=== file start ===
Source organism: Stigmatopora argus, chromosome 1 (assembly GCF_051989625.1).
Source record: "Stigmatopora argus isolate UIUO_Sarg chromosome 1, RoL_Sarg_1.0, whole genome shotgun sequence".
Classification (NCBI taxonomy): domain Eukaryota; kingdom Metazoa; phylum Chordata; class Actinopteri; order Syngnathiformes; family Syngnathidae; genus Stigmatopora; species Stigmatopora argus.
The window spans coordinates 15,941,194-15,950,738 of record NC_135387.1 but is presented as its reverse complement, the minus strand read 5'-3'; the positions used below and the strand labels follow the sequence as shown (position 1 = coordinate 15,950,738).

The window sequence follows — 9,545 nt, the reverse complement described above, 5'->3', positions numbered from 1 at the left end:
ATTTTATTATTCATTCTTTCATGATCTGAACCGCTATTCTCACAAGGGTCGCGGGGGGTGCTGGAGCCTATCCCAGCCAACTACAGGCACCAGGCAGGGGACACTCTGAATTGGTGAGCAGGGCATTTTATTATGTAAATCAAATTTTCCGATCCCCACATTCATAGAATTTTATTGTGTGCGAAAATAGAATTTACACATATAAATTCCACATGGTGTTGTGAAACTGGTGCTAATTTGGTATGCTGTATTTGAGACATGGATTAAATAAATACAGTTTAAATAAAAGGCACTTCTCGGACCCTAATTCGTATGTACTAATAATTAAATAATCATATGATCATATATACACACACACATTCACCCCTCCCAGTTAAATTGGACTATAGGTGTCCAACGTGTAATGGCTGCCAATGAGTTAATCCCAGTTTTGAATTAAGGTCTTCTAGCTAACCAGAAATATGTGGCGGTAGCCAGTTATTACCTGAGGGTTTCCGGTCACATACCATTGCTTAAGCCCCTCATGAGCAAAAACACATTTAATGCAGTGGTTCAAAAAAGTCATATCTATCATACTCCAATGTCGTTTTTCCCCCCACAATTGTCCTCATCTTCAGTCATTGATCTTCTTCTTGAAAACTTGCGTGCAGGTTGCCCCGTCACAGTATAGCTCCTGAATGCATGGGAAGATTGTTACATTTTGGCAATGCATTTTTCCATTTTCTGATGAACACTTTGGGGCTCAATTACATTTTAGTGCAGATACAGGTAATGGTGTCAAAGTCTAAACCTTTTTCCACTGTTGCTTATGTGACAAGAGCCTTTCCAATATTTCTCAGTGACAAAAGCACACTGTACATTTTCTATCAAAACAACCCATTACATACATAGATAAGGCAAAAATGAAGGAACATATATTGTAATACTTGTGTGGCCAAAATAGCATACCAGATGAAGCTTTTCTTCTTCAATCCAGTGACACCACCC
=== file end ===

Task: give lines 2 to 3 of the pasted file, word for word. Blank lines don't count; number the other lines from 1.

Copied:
Source record: "Stigmatopora argus isolate UIUO_Sarg chromosome 1, RoL_Sarg_1.0, whole genome shotgun sequence".
Classification (NCBI taxonomy): domain Eukaryota; kingdom Metazoa; phylum Chordata; class Actinopteri; order Syngnathiformes; family Syngnathidae; genus Stigmatopora; species Stigmatopora argus.